This past Monday morning, 13 Feb., I fished with Mr. Ron Snodgrass and his son-in-law, Kyle Brown. Ron drove down from Ferris, Illinois, over the weekend to visit his daughter and son-in-law, and to celebrate the birthday of their 4 year old grandchild.
114 of our 122 fish caught were white bass. These were the largest of the bunch, ranging from 13.675 to 14.50 inches.
As the water slowly warms from the relatively high winter low temperatures which only fell into the low 50’s, fish are beginning to move up into shallow water. As they do, bladebaits like this Binsky in Sexy Shad color pattern, do an excellent job of covering ground and tempting fish to eat as it is retrieved horizontally.
During the peak feeding time the fish became so aggressive that Ron actually caught a largemouth and a white bass on the same lure at the same time and I routinely landed fish on a rod left in a rodholder as I left it to take fish off for Kyle and Ron.
February and early March tend to bring with them the most wildly varying weather conditions of the year. Several days ago, the forecast called for a morning low of just 48F, but this kept getting revised upwards the closer we got to trip time. As it turned out, we started our day at a balmy 61F with little wind and thick cloud cover.
The fishing got off to a sluggish start thanks to the light wind conditions. In fact, in our first 2.5 hours on the water, we managed only 30 fish. Around 9:15, an ENE wind began to steadily push and increase to 12 mph. By the time that wind had worked on the lake’s surface for about 15 minutes, the fishing turned into a whole other ballgame. Most of the fish we caught during this slow time were caught fancasting bladebaits in water less than 18 feet deep in areas where birds were showing interest (but not aggressively feeding).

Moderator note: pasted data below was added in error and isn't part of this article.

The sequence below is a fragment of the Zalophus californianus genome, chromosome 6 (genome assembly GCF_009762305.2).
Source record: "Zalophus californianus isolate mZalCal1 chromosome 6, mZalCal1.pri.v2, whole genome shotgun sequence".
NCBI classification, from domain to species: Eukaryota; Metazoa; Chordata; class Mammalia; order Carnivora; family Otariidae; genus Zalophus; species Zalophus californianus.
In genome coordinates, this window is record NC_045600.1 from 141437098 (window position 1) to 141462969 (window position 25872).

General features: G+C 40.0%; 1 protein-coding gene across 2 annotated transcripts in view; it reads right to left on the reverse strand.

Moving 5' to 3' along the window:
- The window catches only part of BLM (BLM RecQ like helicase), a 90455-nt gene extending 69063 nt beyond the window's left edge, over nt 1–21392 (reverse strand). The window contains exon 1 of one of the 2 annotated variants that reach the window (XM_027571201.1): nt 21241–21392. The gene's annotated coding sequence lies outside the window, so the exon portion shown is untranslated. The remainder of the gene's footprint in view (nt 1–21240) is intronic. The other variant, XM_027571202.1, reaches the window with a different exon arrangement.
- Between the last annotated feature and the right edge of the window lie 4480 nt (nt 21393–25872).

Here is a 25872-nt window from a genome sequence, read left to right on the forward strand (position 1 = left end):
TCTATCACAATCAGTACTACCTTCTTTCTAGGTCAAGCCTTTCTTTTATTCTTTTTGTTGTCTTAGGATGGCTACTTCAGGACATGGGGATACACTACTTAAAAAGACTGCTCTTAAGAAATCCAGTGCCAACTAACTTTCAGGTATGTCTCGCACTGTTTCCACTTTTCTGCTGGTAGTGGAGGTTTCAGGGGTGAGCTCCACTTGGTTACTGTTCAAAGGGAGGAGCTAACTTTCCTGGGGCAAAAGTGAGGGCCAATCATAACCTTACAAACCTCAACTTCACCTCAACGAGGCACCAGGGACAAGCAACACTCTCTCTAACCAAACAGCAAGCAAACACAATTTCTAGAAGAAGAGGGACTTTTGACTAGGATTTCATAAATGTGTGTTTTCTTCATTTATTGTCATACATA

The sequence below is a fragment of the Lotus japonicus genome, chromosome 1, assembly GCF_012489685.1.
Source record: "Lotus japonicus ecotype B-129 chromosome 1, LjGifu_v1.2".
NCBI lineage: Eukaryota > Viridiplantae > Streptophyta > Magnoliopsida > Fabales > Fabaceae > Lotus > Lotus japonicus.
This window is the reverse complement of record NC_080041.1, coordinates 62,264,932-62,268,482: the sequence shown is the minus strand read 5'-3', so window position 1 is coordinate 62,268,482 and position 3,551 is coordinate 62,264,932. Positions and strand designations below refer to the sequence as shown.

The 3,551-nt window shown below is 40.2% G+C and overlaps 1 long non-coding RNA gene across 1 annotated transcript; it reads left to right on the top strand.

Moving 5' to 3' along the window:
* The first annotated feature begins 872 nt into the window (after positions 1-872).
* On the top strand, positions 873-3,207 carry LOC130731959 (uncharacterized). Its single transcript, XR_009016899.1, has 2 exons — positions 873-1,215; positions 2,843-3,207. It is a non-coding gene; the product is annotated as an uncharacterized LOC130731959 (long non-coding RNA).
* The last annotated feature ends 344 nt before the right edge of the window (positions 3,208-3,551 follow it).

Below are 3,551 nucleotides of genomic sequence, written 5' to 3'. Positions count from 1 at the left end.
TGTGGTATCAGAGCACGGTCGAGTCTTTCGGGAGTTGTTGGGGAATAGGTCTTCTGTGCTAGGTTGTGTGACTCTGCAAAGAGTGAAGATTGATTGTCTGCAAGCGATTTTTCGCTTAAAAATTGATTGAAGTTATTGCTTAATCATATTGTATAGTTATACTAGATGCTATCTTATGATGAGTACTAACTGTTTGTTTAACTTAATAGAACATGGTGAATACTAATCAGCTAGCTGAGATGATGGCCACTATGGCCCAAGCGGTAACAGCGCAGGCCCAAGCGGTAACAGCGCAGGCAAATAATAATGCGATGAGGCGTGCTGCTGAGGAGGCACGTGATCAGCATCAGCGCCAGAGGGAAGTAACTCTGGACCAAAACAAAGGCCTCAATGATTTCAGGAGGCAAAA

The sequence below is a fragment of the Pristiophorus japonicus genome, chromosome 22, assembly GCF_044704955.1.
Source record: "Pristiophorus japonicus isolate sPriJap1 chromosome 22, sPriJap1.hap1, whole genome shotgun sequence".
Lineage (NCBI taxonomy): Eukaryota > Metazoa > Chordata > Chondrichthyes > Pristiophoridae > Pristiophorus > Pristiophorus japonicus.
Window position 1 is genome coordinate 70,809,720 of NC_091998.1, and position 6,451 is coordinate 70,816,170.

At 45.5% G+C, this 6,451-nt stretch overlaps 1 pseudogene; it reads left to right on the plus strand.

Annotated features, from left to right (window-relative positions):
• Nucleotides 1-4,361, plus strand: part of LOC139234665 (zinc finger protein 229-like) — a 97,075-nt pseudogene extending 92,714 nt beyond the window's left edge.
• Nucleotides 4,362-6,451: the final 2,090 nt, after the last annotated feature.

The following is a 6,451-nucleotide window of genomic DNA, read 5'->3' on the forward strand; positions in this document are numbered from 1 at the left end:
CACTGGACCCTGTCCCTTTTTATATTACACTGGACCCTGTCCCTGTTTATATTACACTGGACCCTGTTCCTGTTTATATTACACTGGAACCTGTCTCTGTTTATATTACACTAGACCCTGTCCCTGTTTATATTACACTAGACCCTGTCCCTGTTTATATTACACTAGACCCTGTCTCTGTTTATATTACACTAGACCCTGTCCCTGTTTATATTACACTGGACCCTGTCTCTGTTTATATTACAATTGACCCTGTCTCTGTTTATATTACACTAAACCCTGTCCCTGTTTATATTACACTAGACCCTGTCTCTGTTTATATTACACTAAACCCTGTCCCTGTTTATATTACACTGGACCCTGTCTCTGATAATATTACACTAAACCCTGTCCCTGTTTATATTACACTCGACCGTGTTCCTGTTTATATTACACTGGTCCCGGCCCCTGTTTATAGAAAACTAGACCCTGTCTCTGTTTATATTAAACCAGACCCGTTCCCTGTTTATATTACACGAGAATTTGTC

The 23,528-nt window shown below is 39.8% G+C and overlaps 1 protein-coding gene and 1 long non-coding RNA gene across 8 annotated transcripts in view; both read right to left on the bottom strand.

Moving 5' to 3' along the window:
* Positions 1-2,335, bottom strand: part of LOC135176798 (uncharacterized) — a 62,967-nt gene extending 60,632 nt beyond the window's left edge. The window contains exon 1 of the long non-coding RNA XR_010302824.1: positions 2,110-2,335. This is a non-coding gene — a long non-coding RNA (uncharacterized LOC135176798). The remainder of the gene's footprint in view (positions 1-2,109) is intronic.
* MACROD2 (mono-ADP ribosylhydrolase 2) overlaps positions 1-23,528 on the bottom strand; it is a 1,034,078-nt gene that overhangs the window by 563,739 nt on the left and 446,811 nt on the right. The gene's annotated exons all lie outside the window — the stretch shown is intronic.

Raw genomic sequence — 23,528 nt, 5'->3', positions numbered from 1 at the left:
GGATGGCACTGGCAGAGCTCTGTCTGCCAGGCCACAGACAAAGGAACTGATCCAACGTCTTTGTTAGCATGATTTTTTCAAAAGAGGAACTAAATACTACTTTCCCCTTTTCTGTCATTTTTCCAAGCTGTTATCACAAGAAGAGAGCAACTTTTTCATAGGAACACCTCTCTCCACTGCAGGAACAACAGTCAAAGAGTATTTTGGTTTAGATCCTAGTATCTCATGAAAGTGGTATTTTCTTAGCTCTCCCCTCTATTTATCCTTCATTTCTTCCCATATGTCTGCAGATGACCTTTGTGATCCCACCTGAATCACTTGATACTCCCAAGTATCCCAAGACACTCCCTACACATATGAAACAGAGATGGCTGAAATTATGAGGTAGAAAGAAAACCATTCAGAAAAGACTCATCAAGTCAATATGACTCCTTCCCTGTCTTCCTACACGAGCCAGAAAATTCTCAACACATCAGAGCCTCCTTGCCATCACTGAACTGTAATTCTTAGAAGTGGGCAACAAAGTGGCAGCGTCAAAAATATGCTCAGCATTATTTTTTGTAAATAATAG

In the 65 minutes from 9:30 to 10:30, we doubled our catch, taking our tally from 30 fish up to 60 fish. Then, in the final hour on the water, from 10:30 to 11:30, we once again doubled our catch, taking our tally from 60 fish up to 122 fish. During our final 15 minutes on the water from 11:15 to 11:30, the bite died back to nil. During the peak of the feeding frenzy, Ron actually landed two fish on the same lure at the same time, and, as I set my rod in the rod holder to go take fish off the hook for my clients, I routinely returned to the rod only to find a fish had attacked my lure as it hung beneath the boat, thus hooking itself. This happened a half-dozen times or more.
The trick today was a slow easing tactic using small 3/8 oz. slabs to imitate the small threadfin shad we observed many of the fish we caught regurgitating. Once the slow easing tactic worked to attract the fish from off the bottom, we replaced this tactic with a slow smoking tactic in order to get our baits higher off bottom.
We caught a mix of 114 one-, two-, and three-year old white bass, as well as 4 drum and 4 largemouth bass.
TALLY = 122 FISH, all caught and released
Start Time: 6:50a
End Time: 11:30a
Air Temp. @ Trip’s Start: 61F
Water Surface Temp: 59.4°F
Wind Speed & Direction: <2NE at obscured sunrise through 9:00, then quickly ramping up to ENE12
Sky Conditions: 100% grey cloud cover until 10a, then quickly clearing to 70% white cloud cover on a fair sky
Water Level: 0.15 feet above full pool
GT = 10
AREAS FISHED WITH SUCCESS:
**Area 092 – easing and working blades horizontally for 14 fish
**Area 531 – easing for 6 fish
**Area 363 – easing for 10 fish
**Area 1895 – easing for 92 fish as wind finally ramped up and fish turned on
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